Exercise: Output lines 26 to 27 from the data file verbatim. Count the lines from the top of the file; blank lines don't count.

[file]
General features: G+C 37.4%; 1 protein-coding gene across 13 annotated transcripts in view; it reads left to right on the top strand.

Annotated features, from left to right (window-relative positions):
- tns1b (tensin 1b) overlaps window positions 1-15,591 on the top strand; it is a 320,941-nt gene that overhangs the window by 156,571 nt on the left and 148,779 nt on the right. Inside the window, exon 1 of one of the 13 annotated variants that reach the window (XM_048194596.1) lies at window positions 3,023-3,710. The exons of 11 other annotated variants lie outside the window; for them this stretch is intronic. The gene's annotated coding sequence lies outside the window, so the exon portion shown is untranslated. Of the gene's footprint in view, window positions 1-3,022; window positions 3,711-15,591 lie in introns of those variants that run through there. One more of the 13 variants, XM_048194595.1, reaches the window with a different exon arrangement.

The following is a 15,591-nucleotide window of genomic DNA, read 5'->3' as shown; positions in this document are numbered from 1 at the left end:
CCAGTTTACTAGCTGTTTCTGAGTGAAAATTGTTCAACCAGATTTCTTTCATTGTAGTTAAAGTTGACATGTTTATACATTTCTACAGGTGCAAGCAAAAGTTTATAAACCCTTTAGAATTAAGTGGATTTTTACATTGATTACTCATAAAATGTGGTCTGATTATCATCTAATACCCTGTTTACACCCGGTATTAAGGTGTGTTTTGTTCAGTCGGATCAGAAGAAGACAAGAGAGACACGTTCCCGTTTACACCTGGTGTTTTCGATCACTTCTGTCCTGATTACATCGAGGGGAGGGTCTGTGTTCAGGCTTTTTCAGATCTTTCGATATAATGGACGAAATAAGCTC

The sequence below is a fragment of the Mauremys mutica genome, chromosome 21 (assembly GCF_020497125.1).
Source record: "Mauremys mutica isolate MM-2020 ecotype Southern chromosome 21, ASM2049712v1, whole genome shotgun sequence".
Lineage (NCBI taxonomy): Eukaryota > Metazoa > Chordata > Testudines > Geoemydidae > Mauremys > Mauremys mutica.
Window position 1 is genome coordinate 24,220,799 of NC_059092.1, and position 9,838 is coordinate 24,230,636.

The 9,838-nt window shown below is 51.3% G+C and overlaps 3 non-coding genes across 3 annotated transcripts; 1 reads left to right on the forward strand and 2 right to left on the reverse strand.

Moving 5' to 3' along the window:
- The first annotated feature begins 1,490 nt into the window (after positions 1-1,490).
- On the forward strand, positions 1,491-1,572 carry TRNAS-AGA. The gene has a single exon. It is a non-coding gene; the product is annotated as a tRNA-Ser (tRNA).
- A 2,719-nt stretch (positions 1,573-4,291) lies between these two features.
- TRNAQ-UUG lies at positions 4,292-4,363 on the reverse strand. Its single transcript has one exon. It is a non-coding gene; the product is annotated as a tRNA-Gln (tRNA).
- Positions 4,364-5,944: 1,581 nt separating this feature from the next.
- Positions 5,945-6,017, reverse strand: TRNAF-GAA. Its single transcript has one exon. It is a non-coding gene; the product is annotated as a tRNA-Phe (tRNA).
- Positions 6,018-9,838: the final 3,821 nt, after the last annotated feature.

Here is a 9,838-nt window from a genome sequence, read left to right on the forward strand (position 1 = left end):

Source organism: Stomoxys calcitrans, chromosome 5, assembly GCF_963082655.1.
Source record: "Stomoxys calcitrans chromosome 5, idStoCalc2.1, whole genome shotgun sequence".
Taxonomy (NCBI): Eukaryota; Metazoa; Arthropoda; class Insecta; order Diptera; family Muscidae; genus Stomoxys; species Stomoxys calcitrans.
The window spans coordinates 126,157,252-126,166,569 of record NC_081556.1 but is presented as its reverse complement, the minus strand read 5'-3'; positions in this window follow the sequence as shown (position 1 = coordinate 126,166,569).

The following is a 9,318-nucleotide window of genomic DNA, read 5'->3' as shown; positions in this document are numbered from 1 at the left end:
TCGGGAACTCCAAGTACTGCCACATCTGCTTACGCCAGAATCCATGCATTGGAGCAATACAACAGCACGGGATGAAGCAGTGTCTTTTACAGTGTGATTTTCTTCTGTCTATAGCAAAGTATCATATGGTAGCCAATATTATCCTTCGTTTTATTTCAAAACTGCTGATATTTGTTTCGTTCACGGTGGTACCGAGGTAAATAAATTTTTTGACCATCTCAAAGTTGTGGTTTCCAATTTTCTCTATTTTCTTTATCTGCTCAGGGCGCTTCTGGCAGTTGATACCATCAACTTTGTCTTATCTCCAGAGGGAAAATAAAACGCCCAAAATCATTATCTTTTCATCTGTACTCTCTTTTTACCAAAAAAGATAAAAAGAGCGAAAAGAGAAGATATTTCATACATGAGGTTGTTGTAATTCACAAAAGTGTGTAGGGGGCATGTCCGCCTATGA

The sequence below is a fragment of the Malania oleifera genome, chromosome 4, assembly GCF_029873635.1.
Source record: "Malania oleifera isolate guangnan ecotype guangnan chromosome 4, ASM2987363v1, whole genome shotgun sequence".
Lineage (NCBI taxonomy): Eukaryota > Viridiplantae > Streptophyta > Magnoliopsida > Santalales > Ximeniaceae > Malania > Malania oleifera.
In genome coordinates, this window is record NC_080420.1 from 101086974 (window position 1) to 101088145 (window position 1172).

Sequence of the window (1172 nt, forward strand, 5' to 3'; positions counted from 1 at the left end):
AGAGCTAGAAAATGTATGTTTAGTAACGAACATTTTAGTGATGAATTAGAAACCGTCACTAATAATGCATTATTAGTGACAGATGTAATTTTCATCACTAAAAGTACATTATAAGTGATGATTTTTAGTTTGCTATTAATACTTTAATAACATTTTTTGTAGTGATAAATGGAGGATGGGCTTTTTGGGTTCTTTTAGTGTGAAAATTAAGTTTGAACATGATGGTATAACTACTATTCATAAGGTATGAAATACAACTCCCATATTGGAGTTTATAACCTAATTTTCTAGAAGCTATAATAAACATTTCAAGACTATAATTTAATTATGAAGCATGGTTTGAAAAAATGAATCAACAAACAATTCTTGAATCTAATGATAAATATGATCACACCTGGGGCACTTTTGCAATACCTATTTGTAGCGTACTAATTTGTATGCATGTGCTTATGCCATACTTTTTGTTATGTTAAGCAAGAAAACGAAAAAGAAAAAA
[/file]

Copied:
The sequence below is a fragment of the Malania oleifera genome, chromosome 4, assembly GCF_029873635.1.
Source record: "Malania oleifera isolate guangnan ecotype guangnan chromosome 4, ASM2987363v1, whole genome shotgun sequence".